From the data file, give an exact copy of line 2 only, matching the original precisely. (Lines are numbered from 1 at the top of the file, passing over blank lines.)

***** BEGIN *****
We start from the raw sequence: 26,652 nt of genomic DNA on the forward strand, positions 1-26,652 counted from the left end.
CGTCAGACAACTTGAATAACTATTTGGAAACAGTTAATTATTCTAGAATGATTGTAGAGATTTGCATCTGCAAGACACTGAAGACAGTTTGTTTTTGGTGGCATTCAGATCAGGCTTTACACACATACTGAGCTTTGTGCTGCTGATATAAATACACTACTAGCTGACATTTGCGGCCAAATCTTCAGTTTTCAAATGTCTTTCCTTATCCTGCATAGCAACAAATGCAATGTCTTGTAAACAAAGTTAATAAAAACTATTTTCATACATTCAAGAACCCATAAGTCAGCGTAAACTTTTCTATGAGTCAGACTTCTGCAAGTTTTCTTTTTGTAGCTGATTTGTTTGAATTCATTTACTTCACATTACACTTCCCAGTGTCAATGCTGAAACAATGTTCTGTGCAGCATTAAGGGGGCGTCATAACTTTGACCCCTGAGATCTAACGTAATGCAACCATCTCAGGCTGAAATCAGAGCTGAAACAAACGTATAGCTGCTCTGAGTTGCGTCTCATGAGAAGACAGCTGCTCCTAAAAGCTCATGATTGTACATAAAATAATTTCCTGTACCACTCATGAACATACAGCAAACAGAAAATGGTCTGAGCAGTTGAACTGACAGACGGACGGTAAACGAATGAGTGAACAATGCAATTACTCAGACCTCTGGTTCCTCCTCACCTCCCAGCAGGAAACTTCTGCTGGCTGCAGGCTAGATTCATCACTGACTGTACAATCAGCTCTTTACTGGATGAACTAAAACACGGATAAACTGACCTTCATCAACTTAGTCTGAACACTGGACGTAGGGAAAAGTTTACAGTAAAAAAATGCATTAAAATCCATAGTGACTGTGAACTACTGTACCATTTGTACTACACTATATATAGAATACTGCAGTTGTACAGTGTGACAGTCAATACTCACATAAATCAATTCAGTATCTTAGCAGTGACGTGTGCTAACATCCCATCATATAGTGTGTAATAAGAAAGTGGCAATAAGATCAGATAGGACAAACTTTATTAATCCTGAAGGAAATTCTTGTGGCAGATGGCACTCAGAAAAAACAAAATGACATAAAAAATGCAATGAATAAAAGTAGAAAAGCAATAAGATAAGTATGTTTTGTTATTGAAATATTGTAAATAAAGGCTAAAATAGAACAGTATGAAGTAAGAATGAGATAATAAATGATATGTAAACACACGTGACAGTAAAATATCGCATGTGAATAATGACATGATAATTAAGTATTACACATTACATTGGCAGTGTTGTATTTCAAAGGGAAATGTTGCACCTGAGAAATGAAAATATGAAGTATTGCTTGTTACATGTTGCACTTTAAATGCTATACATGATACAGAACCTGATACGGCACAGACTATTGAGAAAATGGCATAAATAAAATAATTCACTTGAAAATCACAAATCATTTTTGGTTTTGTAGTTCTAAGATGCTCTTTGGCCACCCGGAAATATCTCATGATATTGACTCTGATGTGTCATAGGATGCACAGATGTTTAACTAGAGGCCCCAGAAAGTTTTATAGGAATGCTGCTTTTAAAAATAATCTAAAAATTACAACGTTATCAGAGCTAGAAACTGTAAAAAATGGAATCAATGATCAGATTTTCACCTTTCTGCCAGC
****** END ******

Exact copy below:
CGTCAGACAACTTGAATAACTATTTGGAAACAGTTAATTATTCTAGAATGATTGTAGAGATTTGCATCTGCAAGACACTGAAGACAGTTTGTTTTTGGTGGCATTCAGATCAGGCTTTACACACATACTGAGCTTTGTGCTGCTGATATAAATACACTACTAGCTGACATTTGCGGCCAAATCTTCAGTTTTCAAATGTCTTTCCTTATCCTGCATAGCAACAAATGCAATGTCTTGTAAACAAAGTTAATAAAAACTATTTTCATACATTCAAGAACCCATAAGTCAGCGTAAACTTTTCTATGAGTCAGACTTCTGCAAGTTTTCTTTTTGTAGCTGATTTGTTTGAATTCATTTACTTCACATTACACTTCCCAGTGTCAATGCTGAAACAATGTTCTGTGCAGCATTAAGGGGGCGTCATAACTTTGACCCCTGAGATCTAACGTAATGCAACCATCTCAGGCTGAAATCAGAGCTGAAACAAACGTATAGCTGCTCTGAGTTGCGTCTCATGAGAAGACAGCTGCTCCTAAAAGCTCATGATTGTACATAAAATAATTTCCTGTACCACTCATGAACATACAGCAAACAGAAAATGGTCTGAGCAGTTGAACTGACAGACGGACGGTAAACGAATGAGTGAACAATGCAATTACTCAGACCTCTGGTTCCTCCTCACCTCCCAGCAGGAAACTTCTGCTGGCTGCAGGCTAGATTCATCACTGACTGTACAATCAGCTCTTTACTGGATGAACTAAAACACGGATAAACTGACCTTCATCAACTTAGTCTGAACACTGGACGTAGGGAAAAGTTTACAGTAAAAAAATGCATTAAAATCCATAGTGACTGTGAACTACTGTACCATTTGTACTACACTATATATAGAATACTGCAGTTGTACAGTGTGACAGTCAATACTCACATAAATCAATTCAGTATCTTAGCAGTGACGTGTGCTAACATCCCATCATATAGTGTGTAATAAGAAAGTGGCAATAAGATCAGATAGGACAAACTTTATTAATCCTGAAGGAAATTCTTGTGGCAGATGGCACTCAGAAAAAACAAAATGACATAAAAAATGCAATGAATAAAAGTAGAAAAGCAATAAGATAAGTATGTTTTGTTATTGAAATATTGTAAATAAAGGCTAAAATAGAACAGTATGAAGTAAGAATGAGATAATAAATGATATGTAAACACACGTGACAGTAAAATATCGCATGTGAATAATGACATGATAATTAAGTATTACACATTACATTGGCAGTGTTGTATTTCAAAGGGAAATGTTGCACCTGAGAAATGAAAATATGAAGTATTGCTTGTTACATGTTGCACTTTAAATGCTATACATGATACAGAACCTGATACGGCACAGACTATTGAGAAAATGGCATAAATAAAATAATTCACTTGAAAATCACAAATCATTTTTGGTTTTGTAGTTCTAAGATGCTCTTTGGCCACCCGGAAATATCTCATGATATTGACTCTGATGTGTCATAGGATGCACAGATGTTTAACTAGAGGCCCCAGAAAGTTTTATAGGAATGCTGCTTTTAAAAATAATCTAAAAATTACAACGTTATCAGAGCTAGAAACTGTAAAAAATGGAATCAATGATCAGATTTTCACCTTTCTGCCAGC